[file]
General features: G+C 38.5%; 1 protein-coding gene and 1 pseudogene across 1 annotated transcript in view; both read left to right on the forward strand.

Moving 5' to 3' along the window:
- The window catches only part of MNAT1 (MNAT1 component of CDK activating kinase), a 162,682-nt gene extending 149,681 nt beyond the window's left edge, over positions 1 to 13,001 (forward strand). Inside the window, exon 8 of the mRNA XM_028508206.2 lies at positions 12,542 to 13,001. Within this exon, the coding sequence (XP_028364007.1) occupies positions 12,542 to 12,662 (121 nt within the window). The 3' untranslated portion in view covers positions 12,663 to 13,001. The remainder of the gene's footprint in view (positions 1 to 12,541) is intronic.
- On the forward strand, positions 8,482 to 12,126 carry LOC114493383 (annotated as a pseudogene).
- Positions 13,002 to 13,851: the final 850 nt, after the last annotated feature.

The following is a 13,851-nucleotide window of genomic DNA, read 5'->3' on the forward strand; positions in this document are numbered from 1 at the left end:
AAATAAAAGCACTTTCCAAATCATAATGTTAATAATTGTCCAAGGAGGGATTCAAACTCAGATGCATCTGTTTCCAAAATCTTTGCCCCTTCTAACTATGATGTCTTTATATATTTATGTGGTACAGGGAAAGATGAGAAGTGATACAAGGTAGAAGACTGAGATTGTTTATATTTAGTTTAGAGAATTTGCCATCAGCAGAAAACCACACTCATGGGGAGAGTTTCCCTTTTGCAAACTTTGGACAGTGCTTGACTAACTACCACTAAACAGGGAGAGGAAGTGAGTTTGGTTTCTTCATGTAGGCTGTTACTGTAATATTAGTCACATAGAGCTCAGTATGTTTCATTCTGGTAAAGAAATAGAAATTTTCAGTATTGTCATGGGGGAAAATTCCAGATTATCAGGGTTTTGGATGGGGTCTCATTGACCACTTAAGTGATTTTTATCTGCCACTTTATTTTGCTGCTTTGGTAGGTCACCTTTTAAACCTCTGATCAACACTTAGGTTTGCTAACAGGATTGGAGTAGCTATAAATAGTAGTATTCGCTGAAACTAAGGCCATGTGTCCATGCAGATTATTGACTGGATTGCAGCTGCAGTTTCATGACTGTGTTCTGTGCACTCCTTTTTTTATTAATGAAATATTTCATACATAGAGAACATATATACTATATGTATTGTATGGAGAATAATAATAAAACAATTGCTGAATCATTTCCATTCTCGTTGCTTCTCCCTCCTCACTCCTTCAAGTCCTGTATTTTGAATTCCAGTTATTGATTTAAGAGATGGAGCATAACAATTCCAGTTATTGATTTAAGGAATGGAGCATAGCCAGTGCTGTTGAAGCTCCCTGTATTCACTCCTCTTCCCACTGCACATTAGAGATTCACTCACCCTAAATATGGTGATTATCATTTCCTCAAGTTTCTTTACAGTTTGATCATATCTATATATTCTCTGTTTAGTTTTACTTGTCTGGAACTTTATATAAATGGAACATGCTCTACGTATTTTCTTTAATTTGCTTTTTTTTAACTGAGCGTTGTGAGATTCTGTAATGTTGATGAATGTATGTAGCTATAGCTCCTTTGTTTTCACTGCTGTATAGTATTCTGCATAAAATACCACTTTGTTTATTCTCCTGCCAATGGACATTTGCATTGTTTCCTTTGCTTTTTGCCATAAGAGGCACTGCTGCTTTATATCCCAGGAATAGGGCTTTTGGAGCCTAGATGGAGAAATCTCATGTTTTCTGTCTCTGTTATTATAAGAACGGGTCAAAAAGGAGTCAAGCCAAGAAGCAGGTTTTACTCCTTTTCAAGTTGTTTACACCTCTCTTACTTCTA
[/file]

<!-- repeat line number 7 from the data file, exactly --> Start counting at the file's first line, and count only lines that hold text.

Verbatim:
AAATAAAAGCACTTTCCAAATCATAATGTTAATAATTGTCCAAGGAGGGATTCAAACTCAGATGCATCTGTTTCCAAAATCTTTGCCCCTTCTAACTATGATGTCTTTATATATTTATGTGGTACAGGGAAAGATGAGAAGTGATACAAGGTAGAAGACTGAGATTGTTTATATTTAGTTTAGAGAATTTGCCATCAGCAGAAAACCACACTCATGGGGAGAGTTTCCCTTTTGCAAACTTTGGACAGTGCTTGACTAACTACCACTAAACAGGGAGAGGAAGTGAGTTTGGTTTCTTCATGTAGGCTGTTACTGTAATATTAGTCACATAGAGCTCAGTATGTTTCATTCTGGTAAAGAAATAGAAATTTTCAGTATTGTCATGGGGGAAAATTCCAGATTATCAGGGTTTTGGATGGGGTCTCATTGACCACTTAAGTGATTTTTATCTGCCACTTTATTTTGCTGCTTTGGTAGGTCACCTTTTAAACCTCTGATCAACACTTAGGTTTGCTAACAGGATTGGAGTAGCTATAAATAGTAGTATTCGCTGAAACTAAGGCCATGTGTCCATGCAGATTATTGACTGGATTGCAGCTGCAGTTTCATGACTGTGTTCTGTGCACTCCTTTTTTTATTAATGAAATATTTCATACATAGAGAACATATATACTATATGTATTGTATGGAGAATAATAATAAAACAATTGCTGAATCATTTCCATTCTCGTTGCTTCTCCCTCCTCACTCCTTCAAGTCCTGTATTTTGAATTCCAGTTATTGATTTAAGAGATGGAGCATAACAATTCCAGTTATTGATTTAAGGAATGGAGCATAGCCAGTGCTGTTGAAGCTCCCTGTATTCACTCCTCTTCCCACTGCACATTAGAGATTCACTCACCCTAAATATGGTGATTATCATTTCCTCAAGTTTCTTTACAGTTTGATCATATCTATATATTCTCTGTTTAGTTTTACTTGTCTGGAACTTTATATAAATGGAACATGCTCTACGTATTTTCTTTAATTTGCTTTTTTTTAACTGAGCGTTGTGAGATTCTGTAATGTTGATGAATGTATGTAGCTATAGCTCCTTTGTTTTCACTGCTGTATAGTATTCTGCATAAAATACCACTTTGTTTATTCTCCTGCCAATGGACATTTGCATTGTTTCCTTTGCTTTTTGCCATAAGAGGCACTGCTGCTTTATATCCCAGGAATAGGGCTTTTGGAGCCTAGATGGAGAAATCTCATGTTTTCTGTCTCTGTTATTATAAGAACGGGTCAAAAAGGAGTCAAGCCAAGAAGCAGGTTTTACTCCTTTTCAAGTTGTTTACACCTCTCTTACTTCTA